This week we’re having a look at some devices and technologies that you may well be using for the first time. If not because you got a brand new smartphone for the holidays, then because you’re at your Grandparents’ house fiddling with the gear you don’t often pay as close attention to otherwise. What we’re having a peek at today is using a USB-C cord with your Android device. Specifically, what we’re looking at, is what happens when you connect one Android device with USB-C to another (that also uses USB-C.)
While this article may be part of our guide series for all things technologically advanced, it’s more of a “look at what you can do” sort of situation. In this case, we’ve got two Nexus smartphones connected to one another. We’re doing it this way because there are just a select few Android devices (or any mobile devices in general, for that matter) with USB-C out in the wild at this time.
*NOTE: We have not yet tested the OnePlus 2’s USB-C with these Nexus devices to verify the connectivity abilities are the same as the rest.
Above you’ll see a screenshot from a Nexus 5X as it’s connected with another Nexus 5X with a USB-C to USB-C cord. This screen is VERY similar to what you’d find if you were connecting two micro-USB devices to one another using an OTG cable whilst running Android Marshmallow or newer.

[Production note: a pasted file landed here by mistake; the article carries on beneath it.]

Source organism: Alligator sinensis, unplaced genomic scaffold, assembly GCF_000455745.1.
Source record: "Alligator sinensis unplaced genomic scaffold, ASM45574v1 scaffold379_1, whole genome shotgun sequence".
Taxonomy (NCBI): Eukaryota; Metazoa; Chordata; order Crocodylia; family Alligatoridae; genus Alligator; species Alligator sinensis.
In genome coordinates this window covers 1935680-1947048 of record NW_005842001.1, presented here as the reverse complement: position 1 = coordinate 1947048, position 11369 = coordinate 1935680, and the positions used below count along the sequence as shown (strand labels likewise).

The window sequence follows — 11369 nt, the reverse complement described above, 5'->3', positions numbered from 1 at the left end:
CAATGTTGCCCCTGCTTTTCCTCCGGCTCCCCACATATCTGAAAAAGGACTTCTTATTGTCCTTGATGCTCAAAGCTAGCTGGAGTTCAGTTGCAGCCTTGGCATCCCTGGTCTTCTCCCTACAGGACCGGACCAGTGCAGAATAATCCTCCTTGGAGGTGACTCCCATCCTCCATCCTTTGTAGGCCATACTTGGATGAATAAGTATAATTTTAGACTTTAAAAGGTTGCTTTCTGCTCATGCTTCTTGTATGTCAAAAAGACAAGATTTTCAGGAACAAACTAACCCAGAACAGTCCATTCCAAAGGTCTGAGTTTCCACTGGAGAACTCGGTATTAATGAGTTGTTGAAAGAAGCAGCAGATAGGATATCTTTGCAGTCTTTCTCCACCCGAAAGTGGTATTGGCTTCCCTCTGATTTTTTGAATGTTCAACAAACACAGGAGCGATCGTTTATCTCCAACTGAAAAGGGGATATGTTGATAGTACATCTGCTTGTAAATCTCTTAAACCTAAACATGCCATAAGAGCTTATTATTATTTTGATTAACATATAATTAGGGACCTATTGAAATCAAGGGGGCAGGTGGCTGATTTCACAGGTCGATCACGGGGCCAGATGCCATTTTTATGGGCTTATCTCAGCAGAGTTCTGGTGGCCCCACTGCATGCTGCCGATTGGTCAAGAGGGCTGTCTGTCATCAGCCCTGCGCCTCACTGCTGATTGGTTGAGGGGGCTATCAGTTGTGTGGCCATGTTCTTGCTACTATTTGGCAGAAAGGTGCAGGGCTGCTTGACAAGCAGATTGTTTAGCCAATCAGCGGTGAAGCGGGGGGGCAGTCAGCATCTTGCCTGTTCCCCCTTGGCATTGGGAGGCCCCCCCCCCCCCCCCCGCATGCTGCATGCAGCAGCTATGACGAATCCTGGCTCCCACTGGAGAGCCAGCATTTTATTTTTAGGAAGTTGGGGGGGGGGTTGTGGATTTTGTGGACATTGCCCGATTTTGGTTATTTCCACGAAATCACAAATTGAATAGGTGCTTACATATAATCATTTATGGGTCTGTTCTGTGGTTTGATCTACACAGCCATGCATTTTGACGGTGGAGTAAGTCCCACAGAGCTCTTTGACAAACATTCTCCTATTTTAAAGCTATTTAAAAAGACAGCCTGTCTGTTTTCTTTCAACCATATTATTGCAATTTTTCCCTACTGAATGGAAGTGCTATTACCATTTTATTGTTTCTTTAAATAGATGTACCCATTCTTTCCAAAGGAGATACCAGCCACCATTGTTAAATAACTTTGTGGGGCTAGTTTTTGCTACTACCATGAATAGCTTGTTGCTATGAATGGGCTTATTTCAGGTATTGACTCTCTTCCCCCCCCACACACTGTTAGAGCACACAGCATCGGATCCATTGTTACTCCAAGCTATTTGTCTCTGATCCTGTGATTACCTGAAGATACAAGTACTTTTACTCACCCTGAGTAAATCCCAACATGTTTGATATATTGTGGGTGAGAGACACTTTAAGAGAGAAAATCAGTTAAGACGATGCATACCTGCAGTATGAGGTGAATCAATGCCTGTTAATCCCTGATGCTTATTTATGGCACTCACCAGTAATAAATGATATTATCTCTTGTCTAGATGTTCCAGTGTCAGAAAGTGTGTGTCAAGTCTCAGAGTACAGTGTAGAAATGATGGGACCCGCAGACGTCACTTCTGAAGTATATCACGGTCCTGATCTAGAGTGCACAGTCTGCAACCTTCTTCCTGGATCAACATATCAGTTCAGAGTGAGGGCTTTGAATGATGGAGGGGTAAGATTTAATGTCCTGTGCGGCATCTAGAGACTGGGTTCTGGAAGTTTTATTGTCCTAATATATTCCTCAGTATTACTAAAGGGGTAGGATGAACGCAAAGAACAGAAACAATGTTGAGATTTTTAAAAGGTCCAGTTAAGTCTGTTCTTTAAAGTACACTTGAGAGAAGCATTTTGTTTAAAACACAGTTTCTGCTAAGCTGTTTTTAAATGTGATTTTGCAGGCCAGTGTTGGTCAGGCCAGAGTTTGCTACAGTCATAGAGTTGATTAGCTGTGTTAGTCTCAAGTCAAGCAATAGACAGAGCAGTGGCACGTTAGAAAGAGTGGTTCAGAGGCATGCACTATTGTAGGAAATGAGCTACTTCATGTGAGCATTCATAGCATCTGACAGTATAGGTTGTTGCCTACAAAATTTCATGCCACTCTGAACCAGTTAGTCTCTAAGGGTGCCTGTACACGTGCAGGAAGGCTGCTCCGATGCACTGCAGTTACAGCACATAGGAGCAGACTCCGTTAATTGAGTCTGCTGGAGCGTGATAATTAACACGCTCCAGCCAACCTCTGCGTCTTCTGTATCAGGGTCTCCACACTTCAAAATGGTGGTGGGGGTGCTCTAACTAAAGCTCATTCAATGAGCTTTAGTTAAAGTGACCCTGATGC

As you can see, you’ll be able to transfer photos back and forth between devices. You’ll be able to transfer files – though we’ve not been having much success between phones as yet, only Windows or Mac computers as is mentioned.
You’ll be able to charge one device or the other. With USB-C, you’re able to drain battery from one device into the other, using any USB-C device as a mobile battery for the other. You can also do this if you’re using a micro-USB with an Android device and an otg cable. That converts a micro-USB’s fat USB 2.0 end back into another micro-USB end, allowing you to transfer power back and forth or back OR forth.
You’ll also be able to use one device with MIDI input. You’ll need a MIDI device to test it with, and when you do, you’ll fine lag reduced to a nearly-imperceivable 30ms. This isn’t the first time Android has had such support, having introduced MIDI action in the OS’ code back with the first version of Android Marshmallow.
Have a peek at the timeline below for additional Android Marshmallow bits and pieces.